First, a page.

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Regionfly Airline Case Study

Autor:   •  January 30, 2017  •  Business Plan  •  787 Words (4 Pages)  •  2,107 Views

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Executive Summary: 

RegionFly is a premium airline which is distinguished for the superior quality of service through southeastern airspace. Of late, we have lost continuously due to the price pressure of big, low cost carriers which have benefitted disproportionately due to the recent financial crisis and the resulting aftermath of economy in general struggling. We have witnessed a considerable slowing in premium travel with firms getting pushing for cost-saving measures and people cutting their discretionary spending by substituting luxury travel to economical one. As such we have witnessed worst ever profitability KPIs and need to find ways to reverse the declining trend. One such action was taken a couple of years ago, when we stopped operating on routes 2&4. Although we had expected increased profits, a year later things have got only worse.

We are currently assessing the proposal to the management whether they should stop operating on route 7 as well.


From our analysis, we have found out that the biggest contributor to the lower profitability is the increased overhead allocation to the costs. It can be seen from Exhibit – 1 (see below) that after closing route #7, this cost allocation increased from $2.66 to $3.02. It may be as a consequence of excess capacity building in the system after a route was closed, but the capital leases, the planes, and the maintenance slack was never removed. As such, the bulk of the fixed overhead costs remained in the system as deadweight with lower revenue.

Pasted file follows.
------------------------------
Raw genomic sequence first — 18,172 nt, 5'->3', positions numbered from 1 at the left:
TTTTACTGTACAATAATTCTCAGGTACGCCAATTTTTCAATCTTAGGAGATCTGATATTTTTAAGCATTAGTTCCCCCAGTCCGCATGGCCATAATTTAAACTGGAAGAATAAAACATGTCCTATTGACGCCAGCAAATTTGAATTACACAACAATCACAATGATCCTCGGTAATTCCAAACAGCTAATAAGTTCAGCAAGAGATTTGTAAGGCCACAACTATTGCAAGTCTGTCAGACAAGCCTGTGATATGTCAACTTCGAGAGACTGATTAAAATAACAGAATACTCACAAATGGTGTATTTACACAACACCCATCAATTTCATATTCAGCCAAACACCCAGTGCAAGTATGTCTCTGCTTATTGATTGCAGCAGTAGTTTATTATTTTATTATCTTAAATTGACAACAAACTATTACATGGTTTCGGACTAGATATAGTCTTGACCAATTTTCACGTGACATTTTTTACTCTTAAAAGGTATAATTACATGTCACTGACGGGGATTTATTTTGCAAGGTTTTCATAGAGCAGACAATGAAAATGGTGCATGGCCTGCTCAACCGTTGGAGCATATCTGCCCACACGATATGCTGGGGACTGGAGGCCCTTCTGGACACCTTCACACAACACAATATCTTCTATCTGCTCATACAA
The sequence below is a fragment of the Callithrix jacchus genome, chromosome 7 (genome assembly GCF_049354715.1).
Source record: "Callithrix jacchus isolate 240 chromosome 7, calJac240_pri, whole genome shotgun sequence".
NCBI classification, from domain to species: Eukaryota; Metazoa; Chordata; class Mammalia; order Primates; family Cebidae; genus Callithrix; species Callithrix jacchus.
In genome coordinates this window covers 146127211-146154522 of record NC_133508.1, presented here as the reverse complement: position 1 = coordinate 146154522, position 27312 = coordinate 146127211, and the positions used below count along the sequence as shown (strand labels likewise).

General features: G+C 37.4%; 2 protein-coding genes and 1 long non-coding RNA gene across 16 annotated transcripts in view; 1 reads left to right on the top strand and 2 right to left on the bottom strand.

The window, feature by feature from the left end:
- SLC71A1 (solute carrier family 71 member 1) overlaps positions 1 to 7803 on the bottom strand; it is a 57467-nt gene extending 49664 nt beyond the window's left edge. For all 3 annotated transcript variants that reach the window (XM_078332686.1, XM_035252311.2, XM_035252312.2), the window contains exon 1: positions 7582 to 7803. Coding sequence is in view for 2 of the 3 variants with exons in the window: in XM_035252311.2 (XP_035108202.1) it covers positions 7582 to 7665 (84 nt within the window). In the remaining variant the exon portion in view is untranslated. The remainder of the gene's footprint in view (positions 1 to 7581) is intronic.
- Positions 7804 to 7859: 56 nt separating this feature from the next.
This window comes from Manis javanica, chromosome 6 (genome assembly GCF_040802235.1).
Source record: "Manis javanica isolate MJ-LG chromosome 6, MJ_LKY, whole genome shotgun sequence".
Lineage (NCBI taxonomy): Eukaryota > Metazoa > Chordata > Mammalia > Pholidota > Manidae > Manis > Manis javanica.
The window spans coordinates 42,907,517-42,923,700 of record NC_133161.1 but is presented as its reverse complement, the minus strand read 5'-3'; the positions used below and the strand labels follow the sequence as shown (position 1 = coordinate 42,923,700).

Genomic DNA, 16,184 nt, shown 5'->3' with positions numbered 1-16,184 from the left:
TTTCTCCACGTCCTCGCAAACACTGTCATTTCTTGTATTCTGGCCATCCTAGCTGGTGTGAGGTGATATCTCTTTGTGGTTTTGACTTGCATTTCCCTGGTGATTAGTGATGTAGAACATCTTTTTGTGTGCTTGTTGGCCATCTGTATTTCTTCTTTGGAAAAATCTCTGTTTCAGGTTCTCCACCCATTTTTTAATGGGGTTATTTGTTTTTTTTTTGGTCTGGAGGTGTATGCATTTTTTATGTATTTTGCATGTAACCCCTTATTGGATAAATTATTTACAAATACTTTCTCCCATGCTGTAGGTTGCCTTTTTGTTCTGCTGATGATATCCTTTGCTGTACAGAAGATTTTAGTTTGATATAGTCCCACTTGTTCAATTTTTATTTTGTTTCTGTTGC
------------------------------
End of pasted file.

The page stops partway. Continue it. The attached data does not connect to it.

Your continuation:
We took a pro-forma analysis approach and projected the financial year 2015 profits and margins in both the scenario – with or without route #7 operating. We segregated all costs as variable and fixed and at the same time direct and overhead and listed them down as shown in Exhibit 1. The assumptions taken were – first, the revenue and direct variable costs were to remain constant from all other routes. As far as overhead fixed costs were concerned, we took them as constant. Second – the only overhead variable costs (Exhibit 1: Classification) – Flight support, Maintenance and Airport expenses, denoted by accounts 1000, 3000, 7000 were assumed to be cut down proportionately to the direct variable cots ($18,000 of route #7) times the dollar amount of allocation of variable overhead ($ 1.47).


It is clear that the biggest increase in costs is coming from Variable overhead costs, which went up from $1.22 to $ 1.50 after route #7 was closed. It means that for per unit of revenue earned, we started spending more on Flight support, Maintenance and Airport Expenses. This can be attributed to various factors such not cutting the manpower proportionately, increased maintenance and inefficient air staffing. The proposed wage agreement might also be another factor. Our analysis therefore, suggests that closing route #7 is not the best approach to increase the profitability.


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